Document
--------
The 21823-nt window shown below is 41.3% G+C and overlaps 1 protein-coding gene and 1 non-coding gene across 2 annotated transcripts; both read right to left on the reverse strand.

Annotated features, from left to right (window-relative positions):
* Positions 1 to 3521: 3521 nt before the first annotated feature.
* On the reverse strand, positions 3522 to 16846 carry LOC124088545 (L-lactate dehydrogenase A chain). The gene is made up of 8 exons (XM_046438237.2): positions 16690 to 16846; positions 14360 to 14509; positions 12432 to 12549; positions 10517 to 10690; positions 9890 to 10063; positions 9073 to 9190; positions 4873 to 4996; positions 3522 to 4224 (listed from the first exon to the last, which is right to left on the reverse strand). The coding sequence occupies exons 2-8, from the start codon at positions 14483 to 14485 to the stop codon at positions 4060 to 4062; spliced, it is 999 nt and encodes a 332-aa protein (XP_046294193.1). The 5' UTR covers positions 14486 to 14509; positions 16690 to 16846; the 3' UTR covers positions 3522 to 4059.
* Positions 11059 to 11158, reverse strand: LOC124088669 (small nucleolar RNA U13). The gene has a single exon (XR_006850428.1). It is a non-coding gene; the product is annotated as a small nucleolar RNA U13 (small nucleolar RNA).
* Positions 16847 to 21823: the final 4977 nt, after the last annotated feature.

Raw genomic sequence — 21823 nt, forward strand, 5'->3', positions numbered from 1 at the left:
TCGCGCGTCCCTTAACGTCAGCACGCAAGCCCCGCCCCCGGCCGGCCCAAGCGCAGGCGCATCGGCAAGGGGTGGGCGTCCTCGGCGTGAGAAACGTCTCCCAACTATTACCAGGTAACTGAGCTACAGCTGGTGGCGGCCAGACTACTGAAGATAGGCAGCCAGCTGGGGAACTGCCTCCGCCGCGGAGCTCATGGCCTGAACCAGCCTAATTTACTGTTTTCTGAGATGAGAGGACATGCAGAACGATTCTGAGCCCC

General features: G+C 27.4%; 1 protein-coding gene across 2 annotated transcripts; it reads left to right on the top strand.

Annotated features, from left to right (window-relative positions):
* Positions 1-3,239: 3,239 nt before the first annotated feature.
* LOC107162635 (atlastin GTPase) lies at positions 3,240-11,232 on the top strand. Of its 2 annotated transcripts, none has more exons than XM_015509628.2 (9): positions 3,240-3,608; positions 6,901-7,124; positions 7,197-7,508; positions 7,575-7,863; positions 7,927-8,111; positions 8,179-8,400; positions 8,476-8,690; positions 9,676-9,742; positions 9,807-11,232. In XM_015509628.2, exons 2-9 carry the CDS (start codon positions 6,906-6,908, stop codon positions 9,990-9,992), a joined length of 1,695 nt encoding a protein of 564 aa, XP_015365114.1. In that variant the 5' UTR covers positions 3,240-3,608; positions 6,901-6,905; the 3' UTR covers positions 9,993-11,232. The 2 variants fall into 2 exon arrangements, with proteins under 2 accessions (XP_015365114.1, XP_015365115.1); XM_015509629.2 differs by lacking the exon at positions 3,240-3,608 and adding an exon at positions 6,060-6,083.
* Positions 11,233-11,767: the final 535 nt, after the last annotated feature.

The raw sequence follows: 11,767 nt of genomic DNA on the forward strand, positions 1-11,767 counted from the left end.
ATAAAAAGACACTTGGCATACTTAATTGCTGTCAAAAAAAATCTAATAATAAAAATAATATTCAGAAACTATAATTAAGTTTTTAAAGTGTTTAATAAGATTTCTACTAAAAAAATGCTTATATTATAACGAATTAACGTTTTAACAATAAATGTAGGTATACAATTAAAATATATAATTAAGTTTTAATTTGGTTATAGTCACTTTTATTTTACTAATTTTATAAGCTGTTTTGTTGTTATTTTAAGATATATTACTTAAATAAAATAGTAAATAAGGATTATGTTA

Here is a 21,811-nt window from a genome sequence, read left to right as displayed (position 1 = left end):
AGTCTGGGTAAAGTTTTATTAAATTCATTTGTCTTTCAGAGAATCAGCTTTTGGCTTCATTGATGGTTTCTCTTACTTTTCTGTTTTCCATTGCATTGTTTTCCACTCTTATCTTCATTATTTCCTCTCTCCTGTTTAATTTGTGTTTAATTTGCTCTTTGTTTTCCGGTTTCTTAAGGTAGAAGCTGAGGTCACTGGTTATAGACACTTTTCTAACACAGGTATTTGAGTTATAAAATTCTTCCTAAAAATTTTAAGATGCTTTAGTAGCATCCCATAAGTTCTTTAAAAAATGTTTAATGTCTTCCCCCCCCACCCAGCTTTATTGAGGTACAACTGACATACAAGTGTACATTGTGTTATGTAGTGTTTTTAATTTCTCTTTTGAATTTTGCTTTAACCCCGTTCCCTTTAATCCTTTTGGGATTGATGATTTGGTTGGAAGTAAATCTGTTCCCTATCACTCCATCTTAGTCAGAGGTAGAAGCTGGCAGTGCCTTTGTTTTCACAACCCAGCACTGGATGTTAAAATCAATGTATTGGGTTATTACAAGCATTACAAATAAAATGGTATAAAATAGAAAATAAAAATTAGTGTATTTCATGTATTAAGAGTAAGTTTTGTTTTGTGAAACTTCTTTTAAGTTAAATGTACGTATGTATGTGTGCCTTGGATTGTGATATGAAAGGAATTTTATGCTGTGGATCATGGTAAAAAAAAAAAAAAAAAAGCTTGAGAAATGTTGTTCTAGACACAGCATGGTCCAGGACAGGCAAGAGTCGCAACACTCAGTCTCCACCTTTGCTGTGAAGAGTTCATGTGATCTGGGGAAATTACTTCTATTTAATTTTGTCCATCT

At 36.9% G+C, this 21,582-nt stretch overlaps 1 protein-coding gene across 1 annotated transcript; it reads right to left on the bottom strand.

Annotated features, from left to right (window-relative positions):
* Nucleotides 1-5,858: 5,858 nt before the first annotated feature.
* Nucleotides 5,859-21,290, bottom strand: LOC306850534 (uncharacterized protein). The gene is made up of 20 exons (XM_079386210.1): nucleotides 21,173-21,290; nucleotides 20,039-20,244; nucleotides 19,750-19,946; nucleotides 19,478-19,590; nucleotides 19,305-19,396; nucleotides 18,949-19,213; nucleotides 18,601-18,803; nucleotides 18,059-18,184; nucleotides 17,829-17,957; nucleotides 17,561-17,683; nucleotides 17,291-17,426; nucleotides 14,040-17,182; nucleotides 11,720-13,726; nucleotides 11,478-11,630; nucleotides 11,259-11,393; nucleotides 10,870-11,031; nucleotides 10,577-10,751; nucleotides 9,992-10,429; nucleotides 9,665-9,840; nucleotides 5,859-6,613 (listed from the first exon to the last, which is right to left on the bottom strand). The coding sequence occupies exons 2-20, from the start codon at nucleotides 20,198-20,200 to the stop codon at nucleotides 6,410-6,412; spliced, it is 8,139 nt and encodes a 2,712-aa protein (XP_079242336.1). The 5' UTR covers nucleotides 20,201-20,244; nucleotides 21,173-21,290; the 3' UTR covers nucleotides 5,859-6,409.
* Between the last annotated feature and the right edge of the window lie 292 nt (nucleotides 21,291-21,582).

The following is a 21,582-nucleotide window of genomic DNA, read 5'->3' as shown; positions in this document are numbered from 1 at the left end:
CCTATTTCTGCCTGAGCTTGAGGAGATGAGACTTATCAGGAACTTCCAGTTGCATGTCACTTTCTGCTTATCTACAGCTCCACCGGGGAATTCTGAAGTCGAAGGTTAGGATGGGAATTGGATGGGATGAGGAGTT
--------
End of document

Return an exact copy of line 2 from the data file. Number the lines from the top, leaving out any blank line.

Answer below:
Annotated features, from left to right (window-relative positions):